In March 2019, two of our GREMAPers Jacinda and Viktoryia attended an annual meeting for the American Psychosomatic Society, which took place in Vancouver, BC this year. They presented a poster featuring baseline data from the Richmond Stress and Sugar Study. The poster focused on comparing whether HPA-axis reactivity to the Trier Social Stress Test differed by race/ethnicity and/or neighborhood socio-economic status (SES). Findings are intriguing and provide preliminary evidence that exposure to environmental stress, which is operationalized through low neighborhood SES, might alter reactivity to acute stress. Stay tuned for further details!
We completed fieldwork for the Richmond Stress and Sugar Study (RSASS) in December 2018 and are actively analyzing the wealth of data we collected in this study. Our preliminary analyses indicate that our primary hypothesis is supported: adults who live in poorer neighborhoods have blunted hypothalamic pituitary adrenal (HPA)-axis stress reactivity (i.e., higher intercept pre-stress, shallower slopes before and after stress) than those who live in wealthier neighborhoods, regardless of race. Future analysis will test whether this blunted reactivity explains why people in poorer neighborhoods are more likely to develop type 2 diabetes. We presented early findings from RSASS at the International Conference on Social Stress Research in Athens, Greece in June 2018, and we are presenting on the complete cohort at the American Psychosomatic Society conference in March 2019 in Vancouver, Canada. We are drafting manuscripts peer review which will be submitted in the coming months.
Beyond these gains in scientific knowledge, RSASS served as a training vehicle for over a half-dozen undergraduate, graduate, and medical students. Over a half-dozen undergraduate, graduate, and medical students contributed to RSASS as research assistants; many of these students were from under-represented minority groups. One of our trainees, McKenzie Stokes, was co-supported by an American Diabetes Association Minority Undergraduate Internship supplement; she is now a doctoral student at North Carolina State University. Another trainee, Josh Montgomery, is now a fellow with the Department of Health and Human Services ORISE Fellowship in the Office of the US Surgeon General in Washington, DC. All students learned invaluable lessons from the hands-on research experience they gained from working on this project.
Finally, RSASS is part of our ongoing partnership with the YMCA of Greater Richmond around their diabetes programs (prevention and control). We recently completed an evaluation of their diabetes self-management program (funded in part by a grant from the VCU Council on Community Engagement). A jointly-authored manuscript describing the results from this evaluation were published in The Diabetes Educator and these findings were also disseminated to the local community using factsheets and via our Community Advisory Board (CAB). The CAB which provides feedback on how to build community-engaged research capacity on diabetes in the Richmond area.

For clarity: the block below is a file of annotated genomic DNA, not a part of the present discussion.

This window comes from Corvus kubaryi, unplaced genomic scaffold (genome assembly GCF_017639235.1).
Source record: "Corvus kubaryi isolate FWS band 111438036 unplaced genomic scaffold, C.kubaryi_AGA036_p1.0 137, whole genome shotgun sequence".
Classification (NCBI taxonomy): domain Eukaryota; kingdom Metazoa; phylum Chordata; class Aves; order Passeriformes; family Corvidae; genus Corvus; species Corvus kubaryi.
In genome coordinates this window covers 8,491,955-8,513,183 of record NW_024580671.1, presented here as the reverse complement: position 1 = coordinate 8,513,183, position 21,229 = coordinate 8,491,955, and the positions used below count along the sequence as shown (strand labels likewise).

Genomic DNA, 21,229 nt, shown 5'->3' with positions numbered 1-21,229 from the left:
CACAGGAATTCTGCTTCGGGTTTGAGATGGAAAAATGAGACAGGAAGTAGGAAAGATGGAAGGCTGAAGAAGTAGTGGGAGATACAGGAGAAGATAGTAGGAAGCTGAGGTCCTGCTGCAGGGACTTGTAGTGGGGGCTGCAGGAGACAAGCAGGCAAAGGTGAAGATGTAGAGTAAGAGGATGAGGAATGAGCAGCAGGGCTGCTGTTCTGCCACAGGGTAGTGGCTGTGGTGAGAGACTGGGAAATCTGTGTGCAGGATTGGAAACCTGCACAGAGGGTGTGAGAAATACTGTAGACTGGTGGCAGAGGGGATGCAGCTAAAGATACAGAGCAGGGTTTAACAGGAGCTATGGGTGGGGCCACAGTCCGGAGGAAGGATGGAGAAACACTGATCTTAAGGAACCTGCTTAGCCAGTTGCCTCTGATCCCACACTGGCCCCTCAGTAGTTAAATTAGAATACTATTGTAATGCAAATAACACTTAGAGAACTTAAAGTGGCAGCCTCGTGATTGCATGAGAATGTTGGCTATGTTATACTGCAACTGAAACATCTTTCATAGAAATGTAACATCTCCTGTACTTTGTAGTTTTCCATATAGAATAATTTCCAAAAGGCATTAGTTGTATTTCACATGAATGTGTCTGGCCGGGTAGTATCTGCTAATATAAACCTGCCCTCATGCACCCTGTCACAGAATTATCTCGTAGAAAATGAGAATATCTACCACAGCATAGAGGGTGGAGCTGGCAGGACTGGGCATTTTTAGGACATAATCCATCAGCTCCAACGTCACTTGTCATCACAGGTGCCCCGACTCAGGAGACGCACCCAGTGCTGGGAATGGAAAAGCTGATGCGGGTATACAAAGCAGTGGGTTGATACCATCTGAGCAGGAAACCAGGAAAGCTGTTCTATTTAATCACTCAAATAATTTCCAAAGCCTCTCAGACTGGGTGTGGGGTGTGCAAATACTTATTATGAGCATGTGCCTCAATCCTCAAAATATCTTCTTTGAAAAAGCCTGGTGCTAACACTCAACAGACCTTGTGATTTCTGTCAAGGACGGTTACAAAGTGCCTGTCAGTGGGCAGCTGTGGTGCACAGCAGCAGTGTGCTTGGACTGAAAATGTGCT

Thank you to everyone who participated in the Richmond Stress and Sugar Study – this research would not be possible without you!
Dr. Mezuk co-presented on our community-engaged research partnership to address diabetes disparities with YMCA partner Jana Smith at the Community Integrated Healthcare conference in December 2018. Also pictured is Catlin Hodge, who also used to work with the YMCA diabetes programs!
The National Institutes of Health has awarded a grant renewal for the Michigan Center for Urban African American Aging Research (MCUAAAR). The MCUAAAR is a collaboration between researchers at several Michigan universities, and includes several members of the Institute for Social Research at the University of Michigan. The focus of this collaboration is to study health in aging African Americans, including examination of disparities in health outcomes such as diabetes and heart disease.
GREMAP student Ashley Rapp organized a menstrual product donation drive with the Detroit chapter of I Support The Girls (ISTG). Local news outlet The Chaldean News has published an article and interview about her work on this project.
In October, Dr. Bergmans presented at the National Network of Depression Centers 10th Annual Conference in Baltimore, MD. Dr. Bergmans‘ poster, titled Depression, food insecurity and diabetic morbidity: Evidence from the Health and Retirement Study, examined mediation of the association between food insecurity and depression by diabetic morbidity among older adults with diabetes. Results indicate food insecurity is associated with odds of depression two years later and that this relationship is largely attributable to diabetic morbidity–including kidney problems and poor control of diabetes. Findings may inform development of integrated and/or collaborative treatment strategies that alleviate psychosocial distress associated with diabetes management.
Dr. Monique Brown-Smith has accepted a position as an assistant professor in the at the University of South Carolina. She will be joining the Department of Epidemiology and Biostatistics in the Arnold School of Public Health, where she will continue her research on HIV, mental health, and aging.
The University of South Carolina has posted a news article about Monique and her research.
On September 10, 2018, Dr. Bruce Link visited the University of Michigan to give a talk entitled “Stigma and discrimination associated with mental disorders and what we can do about it.” Dr. Link is a Professor at the University of California – Riverside and is an expert in social and psychiatric epidemiology. You can watch his lecture here.